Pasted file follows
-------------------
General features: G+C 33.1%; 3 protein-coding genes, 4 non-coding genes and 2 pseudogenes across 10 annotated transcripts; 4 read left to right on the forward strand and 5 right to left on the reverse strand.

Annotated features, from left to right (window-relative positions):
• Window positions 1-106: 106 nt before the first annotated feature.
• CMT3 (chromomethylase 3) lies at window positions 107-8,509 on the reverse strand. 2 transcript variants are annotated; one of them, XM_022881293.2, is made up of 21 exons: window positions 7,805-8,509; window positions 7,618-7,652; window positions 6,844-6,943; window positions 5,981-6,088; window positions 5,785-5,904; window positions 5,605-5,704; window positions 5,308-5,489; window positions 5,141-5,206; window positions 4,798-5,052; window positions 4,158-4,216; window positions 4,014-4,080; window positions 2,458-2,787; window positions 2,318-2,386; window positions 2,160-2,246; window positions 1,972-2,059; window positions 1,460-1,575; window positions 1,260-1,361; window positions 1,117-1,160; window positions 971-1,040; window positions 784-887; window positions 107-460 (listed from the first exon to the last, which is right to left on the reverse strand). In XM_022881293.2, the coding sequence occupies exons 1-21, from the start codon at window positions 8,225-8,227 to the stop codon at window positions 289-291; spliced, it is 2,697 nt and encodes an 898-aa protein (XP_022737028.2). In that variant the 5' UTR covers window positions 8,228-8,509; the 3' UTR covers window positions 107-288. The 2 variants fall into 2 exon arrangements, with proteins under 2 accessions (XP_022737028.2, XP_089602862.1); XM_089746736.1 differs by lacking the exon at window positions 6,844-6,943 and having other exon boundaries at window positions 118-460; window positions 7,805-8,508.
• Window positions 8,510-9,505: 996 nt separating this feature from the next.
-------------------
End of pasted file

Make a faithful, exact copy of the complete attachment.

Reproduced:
General features: G+C 33.1%; 3 protein-coding genes, 4 non-coding genes and 2 pseudogenes across 10 annotated transcripts; 4 read left to right on the forward strand and 5 right to left on the reverse strand.

Annotated features, from left to right (window-relative positions):
• Window positions 1-106: 106 nt before the first annotated feature.
• CMT3 (chromomethylase 3) lies at window positions 107-8,509 on the reverse strand. 2 transcript variants are annotated; one of them, XM_022881293.2, is made up of 21 exons: window positions 7,805-8,509; window positions 7,618-7,652; window positions 6,844-6,943; window positions 5,981-6,088; window positions 5,785-5,904; window positions 5,605-5,704; window positions 5,308-5,489; window positions 5,141-5,206; window positions 4,798-5,052; window positions 4,158-4,216; window positions 4,014-4,080; window positions 2,458-2,787; window positions 2,318-2,386; window positions 2,160-2,246; window positions 1,972-2,059; window positions 1,460-1,575; window positions 1,260-1,361; window positions 1,117-1,160; window positions 971-1,040; window positions 784-887; window positions 107-460 (listed from the first exon to the last, which is right to left on the reverse strand). In XM_022881293.2, the coding sequence occupies exons 1-21, from the start codon at window positions 8,225-8,227 to the stop codon at window positions 289-291; spliced, it is 2,697 nt and encodes an 898-aa protein (XP_022737028.2). In that variant the 5' UTR covers window positions 8,228-8,509; the 3' UTR covers window positions 107-288. The 2 variants fall into 2 exon arrangements, with proteins under 2 accessions (XP_022737028.2, XP_089602862.1); XM_089746736.1 differs by lacking the exon at window positions 6,844-6,943 and having other exon boundaries at window positions 118-460; window positions 7,805-8,508.
• Window positions 8,510-9,505: 996 nt separating this feature from the next.